- Associated Press - Tuesday, January 3, 2012

INDIANAPOLIS — Indiana’s House speaker Tuesday promised swift action to make his state the first in more than a decade to ban labor contracts that require employees to pay union fees.

Speaker Brian Bosma, Indianapolis Republican, told the Associated Press he is confident he can push the right-to-work bill through his chamber during the 2012 session, which begins Wednesday, and is spending a lot “personal capital” to do so.

“We assume nothing,” Mr. Bosma said. “I don’t assume we have all the Republicans votes, in fact I know I don’t and I don’t presume we don’t have some Democrat votes either.”

Mr. Bosma, who has been the measure’s most ardent supporter, said he hasn’t taken a formal tally of supportive votes, but added he “also wouldn’t bring it forward if I wasn’t confident of success.”

The proposal would bar private-employee unions from seeking contracts that mandate all workers pay union fees regardless of whether they are members. Supporters say the law would help attract new business to the state. Opponents call it an attempt to weaken organized labor.

Indiana’s House Democrats successfully blocked the measure last year with a five-week walkout that denied House Republicans the numbers needed to conduct daily business. Democratic leaders have thus far declined to say whether they’ll walk out again this session.

If Mr. Bosma and other right-to-work supporters are successful this time, they would hand national conservatives and business groups a major win on an issue that has recently eluded them elsewhere. It also would deal another blow to organized labor, which has seen mixed results in its fight against recent initiatives to curb union rights nationwide.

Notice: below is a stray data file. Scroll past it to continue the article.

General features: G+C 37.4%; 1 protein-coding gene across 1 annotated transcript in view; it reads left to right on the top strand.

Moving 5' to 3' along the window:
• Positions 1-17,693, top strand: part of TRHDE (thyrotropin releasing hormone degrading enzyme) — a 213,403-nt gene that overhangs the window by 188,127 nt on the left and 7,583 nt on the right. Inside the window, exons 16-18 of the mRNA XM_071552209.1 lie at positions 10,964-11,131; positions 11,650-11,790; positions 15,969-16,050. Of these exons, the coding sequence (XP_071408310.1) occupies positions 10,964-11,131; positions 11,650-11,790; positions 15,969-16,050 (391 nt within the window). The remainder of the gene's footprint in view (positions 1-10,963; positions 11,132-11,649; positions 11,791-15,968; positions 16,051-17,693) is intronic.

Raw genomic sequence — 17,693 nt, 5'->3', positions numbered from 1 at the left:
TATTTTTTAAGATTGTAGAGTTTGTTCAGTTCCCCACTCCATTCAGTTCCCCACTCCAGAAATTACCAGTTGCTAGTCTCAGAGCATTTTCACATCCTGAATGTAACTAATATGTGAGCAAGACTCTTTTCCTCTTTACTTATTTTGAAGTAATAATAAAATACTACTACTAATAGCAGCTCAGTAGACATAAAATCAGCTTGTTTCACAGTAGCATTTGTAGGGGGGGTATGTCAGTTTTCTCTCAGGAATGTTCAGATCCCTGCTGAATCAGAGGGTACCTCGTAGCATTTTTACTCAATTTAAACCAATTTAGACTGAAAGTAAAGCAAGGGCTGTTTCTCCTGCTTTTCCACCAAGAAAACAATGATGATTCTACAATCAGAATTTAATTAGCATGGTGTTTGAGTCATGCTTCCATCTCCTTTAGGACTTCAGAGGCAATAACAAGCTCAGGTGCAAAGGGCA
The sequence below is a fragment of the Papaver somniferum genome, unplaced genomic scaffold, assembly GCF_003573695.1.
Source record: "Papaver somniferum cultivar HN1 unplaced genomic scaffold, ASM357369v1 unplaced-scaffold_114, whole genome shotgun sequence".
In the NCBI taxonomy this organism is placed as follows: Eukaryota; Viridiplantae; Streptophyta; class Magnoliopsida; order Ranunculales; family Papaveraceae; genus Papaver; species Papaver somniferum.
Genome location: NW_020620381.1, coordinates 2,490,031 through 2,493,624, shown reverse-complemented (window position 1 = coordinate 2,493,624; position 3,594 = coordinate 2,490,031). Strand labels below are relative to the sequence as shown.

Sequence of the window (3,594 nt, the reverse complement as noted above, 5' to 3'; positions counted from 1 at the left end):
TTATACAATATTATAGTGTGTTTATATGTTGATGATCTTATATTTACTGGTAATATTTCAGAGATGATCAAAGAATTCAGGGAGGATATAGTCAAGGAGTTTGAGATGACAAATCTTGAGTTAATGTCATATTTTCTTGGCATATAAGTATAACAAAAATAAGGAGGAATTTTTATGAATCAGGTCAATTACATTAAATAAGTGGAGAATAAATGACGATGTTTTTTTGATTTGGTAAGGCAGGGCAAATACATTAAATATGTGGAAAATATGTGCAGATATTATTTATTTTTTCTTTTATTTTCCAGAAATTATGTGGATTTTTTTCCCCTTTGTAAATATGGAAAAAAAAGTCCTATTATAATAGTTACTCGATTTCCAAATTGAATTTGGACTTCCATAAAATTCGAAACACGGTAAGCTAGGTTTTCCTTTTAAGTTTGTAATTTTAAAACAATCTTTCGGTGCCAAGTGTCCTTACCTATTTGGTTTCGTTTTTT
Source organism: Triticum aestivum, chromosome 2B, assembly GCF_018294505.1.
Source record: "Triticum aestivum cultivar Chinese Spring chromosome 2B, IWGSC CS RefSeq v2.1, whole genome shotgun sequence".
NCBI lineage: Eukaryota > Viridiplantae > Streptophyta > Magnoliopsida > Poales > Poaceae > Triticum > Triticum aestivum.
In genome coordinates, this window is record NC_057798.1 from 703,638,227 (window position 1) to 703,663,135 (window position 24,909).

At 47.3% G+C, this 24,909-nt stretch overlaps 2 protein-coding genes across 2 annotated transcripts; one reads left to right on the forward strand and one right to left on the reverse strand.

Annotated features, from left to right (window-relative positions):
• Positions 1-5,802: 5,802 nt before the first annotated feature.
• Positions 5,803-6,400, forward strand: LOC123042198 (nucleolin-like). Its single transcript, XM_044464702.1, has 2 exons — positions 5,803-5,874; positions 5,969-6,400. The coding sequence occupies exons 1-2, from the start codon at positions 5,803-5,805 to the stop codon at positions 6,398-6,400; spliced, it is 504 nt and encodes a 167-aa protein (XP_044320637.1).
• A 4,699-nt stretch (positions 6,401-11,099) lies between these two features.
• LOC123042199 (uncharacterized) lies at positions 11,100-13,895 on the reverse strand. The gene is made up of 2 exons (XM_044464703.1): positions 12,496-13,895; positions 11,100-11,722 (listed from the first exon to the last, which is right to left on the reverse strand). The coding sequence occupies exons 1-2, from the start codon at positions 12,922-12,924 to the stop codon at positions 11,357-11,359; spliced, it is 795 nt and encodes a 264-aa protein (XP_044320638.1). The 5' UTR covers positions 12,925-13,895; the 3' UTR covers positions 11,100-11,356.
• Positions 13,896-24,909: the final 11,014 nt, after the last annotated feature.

Indiana would become the 23rd state to enact a right-to-work law, but the first to do so since Oklahoma in 2001. More than a dozen other states considered such legislation last year, but none managed to adopt the measure. New Hampshire lawmakers came closest when they were able to pass a bill but couldn’t get the votes needed to overturn a veto from Democratic Gov. John Lynch.

Republicans hold wide margins in the Indiana General Assembly, 60-40 in the House and 37-13 in the Senate, and Republican Gov. Mitch Daniels strongly supports the measure.

The procedural push starts in earnest with a joint hearing of the House and Senate labor committees Friday, just two days after lawmakers return for their 2012 session. But Mr. Bosma has been pushing the measure hard since the middle of November, when he declared it would be his top legislative priority.

“We have a limited period of time to do a lot of work this session and the Super Bowl [hosted in Indianapolis] in the middle of the session complicates it just a bit,” he said. “There’s no time to sit around and wish that things were moving forward, we’re going to move them forward expeditiously.”